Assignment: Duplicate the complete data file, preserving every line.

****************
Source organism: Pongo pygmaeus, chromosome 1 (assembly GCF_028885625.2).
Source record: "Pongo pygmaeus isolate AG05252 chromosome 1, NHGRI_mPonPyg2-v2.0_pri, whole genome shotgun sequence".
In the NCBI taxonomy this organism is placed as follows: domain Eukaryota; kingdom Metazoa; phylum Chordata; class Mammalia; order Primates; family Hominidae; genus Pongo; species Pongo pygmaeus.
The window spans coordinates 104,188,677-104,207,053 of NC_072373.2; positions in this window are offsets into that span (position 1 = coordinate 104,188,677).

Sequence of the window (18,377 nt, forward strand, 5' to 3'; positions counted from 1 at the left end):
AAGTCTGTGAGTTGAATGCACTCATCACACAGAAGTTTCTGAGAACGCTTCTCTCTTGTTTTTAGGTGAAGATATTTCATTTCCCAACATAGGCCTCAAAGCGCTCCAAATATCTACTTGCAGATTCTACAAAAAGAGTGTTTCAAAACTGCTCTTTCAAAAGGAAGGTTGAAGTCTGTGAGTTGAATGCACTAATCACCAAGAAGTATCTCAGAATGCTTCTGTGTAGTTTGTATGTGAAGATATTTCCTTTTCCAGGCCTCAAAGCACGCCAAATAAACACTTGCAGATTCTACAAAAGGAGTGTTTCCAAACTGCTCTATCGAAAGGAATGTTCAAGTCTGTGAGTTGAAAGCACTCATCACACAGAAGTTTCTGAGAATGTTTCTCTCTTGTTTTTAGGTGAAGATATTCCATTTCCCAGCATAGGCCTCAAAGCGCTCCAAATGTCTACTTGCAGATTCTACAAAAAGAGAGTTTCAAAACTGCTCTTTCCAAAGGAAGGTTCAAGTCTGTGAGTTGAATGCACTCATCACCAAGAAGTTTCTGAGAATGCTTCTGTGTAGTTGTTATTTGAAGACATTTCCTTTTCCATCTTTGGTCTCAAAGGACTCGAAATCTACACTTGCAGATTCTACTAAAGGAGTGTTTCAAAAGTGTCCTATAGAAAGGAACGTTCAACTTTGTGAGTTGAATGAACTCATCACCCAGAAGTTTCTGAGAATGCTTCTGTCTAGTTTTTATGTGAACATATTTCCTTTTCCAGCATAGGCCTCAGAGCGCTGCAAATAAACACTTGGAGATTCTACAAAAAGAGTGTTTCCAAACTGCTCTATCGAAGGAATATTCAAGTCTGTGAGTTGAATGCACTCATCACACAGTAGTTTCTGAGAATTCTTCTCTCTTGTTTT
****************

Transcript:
Source organism: Pongo pygmaeus, chromosome 1 (assembly GCF_028885625.2).
Source record: "Pongo pygmaeus isolate AG05252 chromosome 1, NHGRI_mPonPyg2-v2.0_pri, whole genome shotgun sequence".
In the NCBI taxonomy this organism is placed as follows: domain Eukaryota; kingdom Metazoa; phylum Chordata; class Mammalia; order Primates; family Hominidae; genus Pongo; species Pongo pygmaeus.
The window spans coordinates 104,188,677-104,207,053 of NC_072373.2; positions in this window are offsets into that span (position 1 = coordinate 104,188,677).

Sequence of the window (18,377 nt, forward strand, 5' to 3'; positions counted from 1 at the left end):
AAGTCTGTGAGTTGAATGCACTCATCACACAGAAGTTTCTGAGAACGCTTCTCTCTTGTTTTTAGGTGAAGATATTTCATTTCCCAACATAGGCCTCAAAGCGCTCCAAATATCTACTTGCAGATTCTACAAAAAGAGTGTTTCAAAACTGCTCTTTCAAAAGGAAGGTTGAAGTCTGTGAGTTGAATGCACTAATCACCAAGAAGTATCTCAGAATGCTTCTGTGTAGTTTGTATGTGAAGATATTTCCTTTTCCAGGCCTCAAAGCACGCCAAATAAACACTTGCAGATTCTACAAAAGGAGTGTTTCCAAACTGCTCTATCGAAAGGAATGTTCAAGTCTGTGAGTTGAAAGCACTCATCACACAGAAGTTTCTGAGAATGTTTCTCTCTTGTTTTTAGGTGAAGATATTCCATTTCCCAGCATAGGCCTCAAAGCGCTCCAAATGTCTACTTGCAGATTCTACAAAAAGAGAGTTTCAAAACTGCTCTTTCCAAAGGAAGGTTCAAGTCTGTGAGTTGAATGCACTCATCACCAAGAAGTTTCTGAGAATGCTTCTGTGTAGTTGTTATTTGAAGACATTTCCTTTTCCATCTTTGGTCTCAAAGGACTCGAAATCTACACTTGCAGATTCTACTAAAGGAGTGTTTCAAAAGTGTCCTATAGAAAGGAACGTTCAACTTTGTGAGTTGAATGAACTCATCACCCAGAAGTTTCTGAGAATGCTTCTGTCTAGTTTTTATGTGAACATATTTCCTTTTCCAGCATAGGCCTCAGAGCGCTGCAAATAAACACTTGGAGATTCTACAAAAAGAGTGTTTCCAAACTGCTCTATCGAAGGAATATTCAAGTCTGTGAGTTGAATGCACTCATCACACAGTAGTTTCTGAGAATTCTTCTCTCTTGTTTT